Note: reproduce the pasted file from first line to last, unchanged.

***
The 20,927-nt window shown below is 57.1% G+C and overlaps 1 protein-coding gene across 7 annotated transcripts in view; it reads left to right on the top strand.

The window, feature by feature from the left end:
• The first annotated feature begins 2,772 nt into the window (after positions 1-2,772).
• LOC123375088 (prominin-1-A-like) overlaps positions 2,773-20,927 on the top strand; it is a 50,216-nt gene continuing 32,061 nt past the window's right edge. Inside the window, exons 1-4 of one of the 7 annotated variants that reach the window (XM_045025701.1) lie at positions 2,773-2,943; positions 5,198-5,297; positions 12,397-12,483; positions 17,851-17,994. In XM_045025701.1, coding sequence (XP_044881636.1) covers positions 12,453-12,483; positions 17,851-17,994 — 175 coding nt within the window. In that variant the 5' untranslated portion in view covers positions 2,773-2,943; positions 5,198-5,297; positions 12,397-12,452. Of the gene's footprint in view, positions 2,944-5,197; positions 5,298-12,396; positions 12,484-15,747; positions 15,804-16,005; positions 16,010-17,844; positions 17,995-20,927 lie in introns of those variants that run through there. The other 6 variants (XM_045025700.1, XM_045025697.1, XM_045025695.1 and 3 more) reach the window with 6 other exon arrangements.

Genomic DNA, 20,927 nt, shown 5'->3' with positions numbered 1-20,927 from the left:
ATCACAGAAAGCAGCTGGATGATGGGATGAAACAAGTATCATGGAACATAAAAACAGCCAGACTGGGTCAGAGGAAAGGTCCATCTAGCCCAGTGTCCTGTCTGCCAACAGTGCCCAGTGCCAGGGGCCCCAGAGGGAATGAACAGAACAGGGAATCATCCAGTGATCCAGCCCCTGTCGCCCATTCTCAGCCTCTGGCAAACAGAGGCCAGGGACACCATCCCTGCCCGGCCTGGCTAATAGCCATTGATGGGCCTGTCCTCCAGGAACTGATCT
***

The 20,927-nt window shown below is 57.1% G+C and overlaps 1 protein-coding gene across 7 annotated transcripts in view; it reads left to right on the top strand.

The window, feature by feature from the left end:
• The first annotated feature begins 2,772 nt into the window (after positions 1-2,772).
• LOC123375088 (prominin-1-A-like) overlaps positions 2,773-20,927 on the top strand; it is a 50,216-nt gene continuing 32,061 nt past the window's right edge. Inside the window, exons 1-4 of one of the 7 annotated variants that reach the window (XM_045025701.1) lie at positions 2,773-2,943; positions 5,198-5,297; positions 12,397-12,483; positions 17,851-17,994. In XM_045025701.1, coding sequence (XP_044881636.1) covers positions 12,453-12,483; positions 17,851-17,994 — 175 coding nt within the window. In that variant the 5' untranslated portion in view covers positions 2,773-2,943; positions 5,198-5,297; positions 12,397-12,452. Of the gene's footprint in view, positions 2,944-5,197; positions 5,298-12,396; positions 12,484-15,747; positions 15,804-16,005; positions 16,010-17,844; positions 17,995-20,927 lie in introns of those variants that run through there. The other 6 variants (XM_045025700.1, XM_045025697.1, XM_045025695.1 and 3 more) reach the window with 6 other exon arrangements.

Genomic DNA, 20,927 nt, shown 5'->3' with positions numbered 1-20,927 from the left:
ATCACAGAAAGCAGCTGGATGATGGGATGAAACAAGTATCATGGAACATAAAAACAGCCAGACTGGGTCAGAGGAAAGGTCCATCTAGCCCAGTGTCCTGTCTGCCAACAGTGCCCAGTGCCAGGGGCCCCAGAGGGAATGAACAGAACAGGGAATCATCCAGTGATCCAGCCCCTGTCGCCCATTCTCAGCCTCTGGCAAACAGAGGCCAGGGACACCATCCCTGCCCGGCCTGGCTAATAGCCATTGATGGGCCTGTCCTCCAGGAACTGATCT